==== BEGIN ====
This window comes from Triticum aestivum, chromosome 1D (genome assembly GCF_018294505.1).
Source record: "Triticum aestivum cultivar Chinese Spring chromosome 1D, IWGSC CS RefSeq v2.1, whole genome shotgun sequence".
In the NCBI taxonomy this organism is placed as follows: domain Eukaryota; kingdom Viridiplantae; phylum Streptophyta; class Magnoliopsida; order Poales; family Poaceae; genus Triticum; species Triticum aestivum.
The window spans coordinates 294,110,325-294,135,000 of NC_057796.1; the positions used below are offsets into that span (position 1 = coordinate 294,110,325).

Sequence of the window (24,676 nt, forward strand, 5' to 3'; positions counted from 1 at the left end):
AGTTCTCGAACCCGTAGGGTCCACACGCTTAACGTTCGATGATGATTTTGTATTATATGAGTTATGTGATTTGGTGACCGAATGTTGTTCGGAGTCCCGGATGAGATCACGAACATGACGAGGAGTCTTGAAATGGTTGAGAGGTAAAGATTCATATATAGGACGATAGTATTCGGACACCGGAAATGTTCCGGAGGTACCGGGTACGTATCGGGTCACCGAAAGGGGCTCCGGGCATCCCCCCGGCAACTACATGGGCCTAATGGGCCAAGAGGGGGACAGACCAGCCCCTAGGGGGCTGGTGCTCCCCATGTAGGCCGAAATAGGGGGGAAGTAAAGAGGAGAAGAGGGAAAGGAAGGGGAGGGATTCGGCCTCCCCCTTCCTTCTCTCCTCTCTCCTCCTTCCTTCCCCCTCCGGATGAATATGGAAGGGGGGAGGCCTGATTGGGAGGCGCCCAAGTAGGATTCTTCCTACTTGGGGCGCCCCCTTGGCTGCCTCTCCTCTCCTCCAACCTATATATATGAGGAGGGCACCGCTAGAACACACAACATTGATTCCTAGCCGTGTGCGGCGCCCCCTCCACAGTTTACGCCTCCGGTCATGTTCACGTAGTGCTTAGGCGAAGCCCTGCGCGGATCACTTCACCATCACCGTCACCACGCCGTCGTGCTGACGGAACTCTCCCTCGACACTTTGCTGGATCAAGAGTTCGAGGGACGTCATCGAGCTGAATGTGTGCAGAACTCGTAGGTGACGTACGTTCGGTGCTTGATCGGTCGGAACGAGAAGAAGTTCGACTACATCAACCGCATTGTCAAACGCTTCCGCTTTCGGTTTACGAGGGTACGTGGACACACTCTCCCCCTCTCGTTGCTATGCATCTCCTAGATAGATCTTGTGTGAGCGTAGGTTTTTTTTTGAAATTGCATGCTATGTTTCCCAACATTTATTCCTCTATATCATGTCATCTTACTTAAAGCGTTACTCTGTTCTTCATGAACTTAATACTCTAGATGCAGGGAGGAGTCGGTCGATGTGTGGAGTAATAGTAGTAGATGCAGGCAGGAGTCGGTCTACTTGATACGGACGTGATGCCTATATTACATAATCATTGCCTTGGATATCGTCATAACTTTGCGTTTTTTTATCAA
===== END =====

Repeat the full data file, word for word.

This window comes from Triticum aestivum, chromosome 1D (genome assembly GCF_018294505.1).
Source record: "Triticum aestivum cultivar Chinese Spring chromosome 1D, IWGSC CS RefSeq v2.1, whole genome shotgun sequence".
In the NCBI taxonomy this organism is placed as follows: domain Eukaryota; kingdom Viridiplantae; phylum Streptophyta; class Magnoliopsida; order Poales; family Poaceae; genus Triticum; species Triticum aestivum.
The window spans coordinates 294,110,325-294,135,000 of NC_057796.1; the positions used below are offsets into that span (position 1 = coordinate 294,110,325).

Sequence of the window (24,676 nt, forward strand, 5' to 3'; positions counted from 1 at the left end):
AGTTCTCGAACCCGTAGGGTCCACACGCTTAACGTTCGATGATGATTTTGTATTATATGAGTTATGTGATTTGGTGACCGAATGTTGTTCGGAGTCCCGGATGAGATCACGAACATGACGAGGAGTCTTGAAATGGTTGAGAGGTAAAGATTCATATATAGGACGATAGTATTCGGACACCGGAAATGTTCCGGAGGTACCGGGTACGTATCGGGTCACCGAAAGGGGCTCCGGGCATCCCCCCGGCAACTACATGGGCCTAATGGGCCAAGAGGGGGACAGACCAGCCCCTAGGGGGCTGGTGCTCCCCATGTAGGCCGAAATAGGGGGGAAGTAAAGAGGAGAAGAGGGAAAGGAAGGGGAGGGATTCGGCCTCCCCCTTCCTTCTCTCCTCTCTCCTCCTTCCTTCCCCCTCCGGATGAATATGGAAGGGGGGAGGCCTGATTGGGAGGCGCCCAAGTAGGATTCTTCCTACTTGGGGCGCCCCCTTGGCTGCCTCTCCTCTCCTCCAACCTATATATATGAGGAGGGCACCGCTAGAACACACAACATTGATTCCTAGCCGTGTGCGGCGCCCCCTCCACAGTTTACGCCTCCGGTCATGTTCACGTAGTGCTTAGGCGAAGCCCTGCGCGGATCACTTCACCATCACCGTCACCACGCCGTCGTGCTGACGGAACTCTCCCTCGACACTTTGCTGGATCAAGAGTTCGAGGGACGTCATCGAGCTGAATGTGTGCAGAACTCGTAGGTGACGTACGTTCGGTGCTTGATCGGTCGGAACGAGAAGAAGTTCGACTACATCAACCGCATTGTCAAACGCTTCCGCTTTCGGTTTACGAGGGTACGTGGACACACTCTCCCCCTCTCGTTGCTATGCATCTCCTAGATAGATCTTGTGTGAGCGTAGGTTTTTTTTTGAAATTGCATGCTATGTTTCCCAACATTTATTCCTCTATATCATGTCATCTTACTTAAAGCGTTACTCTGTTCTTCATGAACTTAATACTCTAGATGCAGGGAGGAGTCGGTCGATGTGTGGAGTAATAGTAGTAGATGCAGGCAGGAGTCGGTCTACTTGATACGGACGTGATGCCTATATTACATAATCATTGCCTTGGATATCGTCATAACTTTGCGTTTTTTTATCAA